Essential Big Island: Pu’uhonua o Hōnaunau Place of Refuge

Essential Big Island is a series of blogs focused on sites or attractions that are a must-see for any visitor to the island.

Pu’uhonua o Honaunau, or Place of Refuge, is a National Historical Park of great significance to the island and to the state of Hawaii. From history to architecture, this is absolutely an essential stop on your Hawaii experience!

Pu’uhonua O Honaunau National Historical Park is located in South Kona. Take Mamalahoa Highway (Hwy. 11) to Ke Ala o Keawe Road (Hwy. 160) – between mile markers 103 and 104 (the Honaunau Post Office is on the corner). Follow Hwy. 160 all the way down to the entrance at the bottom of the hill. The park is open daily 8:30am-4:30pm. Make sure you pick up a free brochure just outside the gift shop before you enter the park. The brochure includes a detailed, easy-to-follow map of the park. 

There is plenty of parking inside the park and a well-stocked gift shop.

What happened at Place of Refuge?

Kapu, or the laws that Hawaiians adhered too, could be violated in a number of different ways. These included when a woman eats with a man, a fish is caught out of season, or even when a commoner’s shadow falls on an ali’i.

Penalties for these types of crimes were harsh. You could face the death penalty, in which case your only recourse was to escape your captors on foot, find your way to the coast, and then swim to the Place of Refuge (the area of land bordered by the Great Wall and the edge of the coastline). Once there you could seek to be absolved by the priest for your crime.

Stop by the amphitheater to watch a film about the park

Royal grounds

The Royal Grounds were the primary gathering place for local chiefs. Here was where they would meet, hold ceremonies and negotiate during wartime. They also took part in games such as kōnane (a board game). Here is also where priests were consulted by the chiefs when guidance was required.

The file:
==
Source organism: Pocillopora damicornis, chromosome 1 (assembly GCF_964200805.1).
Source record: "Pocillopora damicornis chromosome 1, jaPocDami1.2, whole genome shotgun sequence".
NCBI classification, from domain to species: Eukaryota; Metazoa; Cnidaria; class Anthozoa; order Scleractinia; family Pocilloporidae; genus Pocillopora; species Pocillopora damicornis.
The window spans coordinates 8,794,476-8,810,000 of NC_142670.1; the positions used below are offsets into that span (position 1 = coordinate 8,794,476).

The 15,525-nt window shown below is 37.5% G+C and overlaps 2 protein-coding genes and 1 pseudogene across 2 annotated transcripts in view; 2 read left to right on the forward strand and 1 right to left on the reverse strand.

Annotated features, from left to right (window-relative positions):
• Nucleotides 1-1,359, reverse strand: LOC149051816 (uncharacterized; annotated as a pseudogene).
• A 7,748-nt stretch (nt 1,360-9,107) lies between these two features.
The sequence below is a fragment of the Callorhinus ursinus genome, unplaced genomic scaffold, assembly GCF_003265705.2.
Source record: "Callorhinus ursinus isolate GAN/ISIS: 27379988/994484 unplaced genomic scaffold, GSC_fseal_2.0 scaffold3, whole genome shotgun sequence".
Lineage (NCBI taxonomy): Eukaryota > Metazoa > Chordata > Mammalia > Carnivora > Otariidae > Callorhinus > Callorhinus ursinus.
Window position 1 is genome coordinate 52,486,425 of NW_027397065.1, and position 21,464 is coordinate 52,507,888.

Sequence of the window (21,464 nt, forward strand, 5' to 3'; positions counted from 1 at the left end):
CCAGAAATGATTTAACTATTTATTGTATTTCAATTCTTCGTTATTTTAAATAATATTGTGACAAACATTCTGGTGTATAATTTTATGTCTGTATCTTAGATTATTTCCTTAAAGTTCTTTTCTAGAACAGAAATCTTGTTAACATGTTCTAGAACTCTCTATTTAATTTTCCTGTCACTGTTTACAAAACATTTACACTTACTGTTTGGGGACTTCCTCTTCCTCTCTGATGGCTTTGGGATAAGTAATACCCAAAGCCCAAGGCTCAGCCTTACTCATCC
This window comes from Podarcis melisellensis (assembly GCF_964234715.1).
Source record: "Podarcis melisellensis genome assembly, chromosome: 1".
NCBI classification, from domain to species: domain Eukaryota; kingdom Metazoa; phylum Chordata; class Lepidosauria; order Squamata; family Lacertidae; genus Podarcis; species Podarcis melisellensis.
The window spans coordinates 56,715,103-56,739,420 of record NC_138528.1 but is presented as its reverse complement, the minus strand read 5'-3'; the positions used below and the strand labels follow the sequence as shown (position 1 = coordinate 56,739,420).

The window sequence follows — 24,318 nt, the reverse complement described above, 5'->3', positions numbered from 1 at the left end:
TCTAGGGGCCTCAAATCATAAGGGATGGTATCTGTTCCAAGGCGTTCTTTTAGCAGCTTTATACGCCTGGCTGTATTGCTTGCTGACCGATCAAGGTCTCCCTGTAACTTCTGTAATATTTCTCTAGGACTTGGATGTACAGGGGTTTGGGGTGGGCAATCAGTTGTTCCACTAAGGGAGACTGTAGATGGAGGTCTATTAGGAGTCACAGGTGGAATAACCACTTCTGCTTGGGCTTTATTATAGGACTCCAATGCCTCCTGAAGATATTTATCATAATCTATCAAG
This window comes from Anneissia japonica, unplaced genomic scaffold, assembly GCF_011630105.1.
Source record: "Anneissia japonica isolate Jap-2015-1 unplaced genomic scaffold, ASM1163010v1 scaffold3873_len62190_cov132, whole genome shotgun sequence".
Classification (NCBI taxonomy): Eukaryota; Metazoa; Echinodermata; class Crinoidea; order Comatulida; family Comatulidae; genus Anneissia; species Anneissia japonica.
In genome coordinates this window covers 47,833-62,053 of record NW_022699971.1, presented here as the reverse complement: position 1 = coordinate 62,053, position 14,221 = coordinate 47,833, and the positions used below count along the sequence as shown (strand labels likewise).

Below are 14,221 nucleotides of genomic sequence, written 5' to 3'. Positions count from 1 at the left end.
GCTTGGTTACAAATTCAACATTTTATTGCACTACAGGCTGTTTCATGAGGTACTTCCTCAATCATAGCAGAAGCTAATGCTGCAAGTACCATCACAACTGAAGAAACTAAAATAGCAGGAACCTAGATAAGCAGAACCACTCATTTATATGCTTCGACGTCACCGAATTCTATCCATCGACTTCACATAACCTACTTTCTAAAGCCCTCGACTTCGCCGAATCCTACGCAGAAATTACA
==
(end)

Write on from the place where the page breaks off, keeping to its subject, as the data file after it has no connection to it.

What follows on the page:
The Royal Grounds with the Hālau wa’a (canoe house) in the background.

Hālau wa’a (canoe house).

Looking toward Two Step, a popular snorkeling spot.

Kōnane is a strategy game played with black and white pebbles on a stone playing surface called a papamū.

The Great Wall

The Great Wall is up to 12 feet in height, 18 feet wide and over 950 feet in length. Constructed over 400 years ago, the wall was built using dry-set masonry – a technique in which stones are placed without mortar.

Hale o Keawe

In ancient Hawaii the Royal Grounds were believed to be the center of power. The grounds contain the main temple (heiau), above, where the bones of many chiefs (ali’i) were buried. The temple retained a special kind of spiritual power, known as mana

Pahoehoe lava – a type of lava that is characterized by a smooth, billowy surface.
 

The Royal Fish Ponds

These ponds held fish that were to be eaten only by the ali’i.

The 1871 to Ki’ilae Village. The ancient trail was remade in 1871. Take a 2.25 mile hike (roundtrip) that includes ancient sites and volcanic features.

Park Highlights

There’s lots to see at Place of Refuge so we’ve picked some highlights:

  1. The Great Wall – the wall measures 12 feet tall, 18 feet wide and over 950 feet long. 
  2. Hale o Keawe – the main temple housing the bones of the chiefs. The temple is only able to be viewed from the outside, but it’s an impressive structure.
  3. Pu’uhonua – get up close to the Great Wall and then walk into the Pu’uhonua, or Place of Refuge, itself. 
  4. Keone’ele – this is a sheltered cove that was only for the use of the ali’i to land their canoes. Look out – you might see some turtles here.

Place of Refuge was also a sanctuary during other times. During war it was designated a place for children, elders, and those not involved in warfare to seek sanctuary. Kapu was officially ended in 1819 along with the custom of seeking refuge at Pu’uhonua Hōnaunau.

Make sure you visit Pu’uhonua O Hōnaunau on your Big Island adventure. Learn and discover what life was like in ancient Hawaii at one of the best-preserved historic sites in the state.

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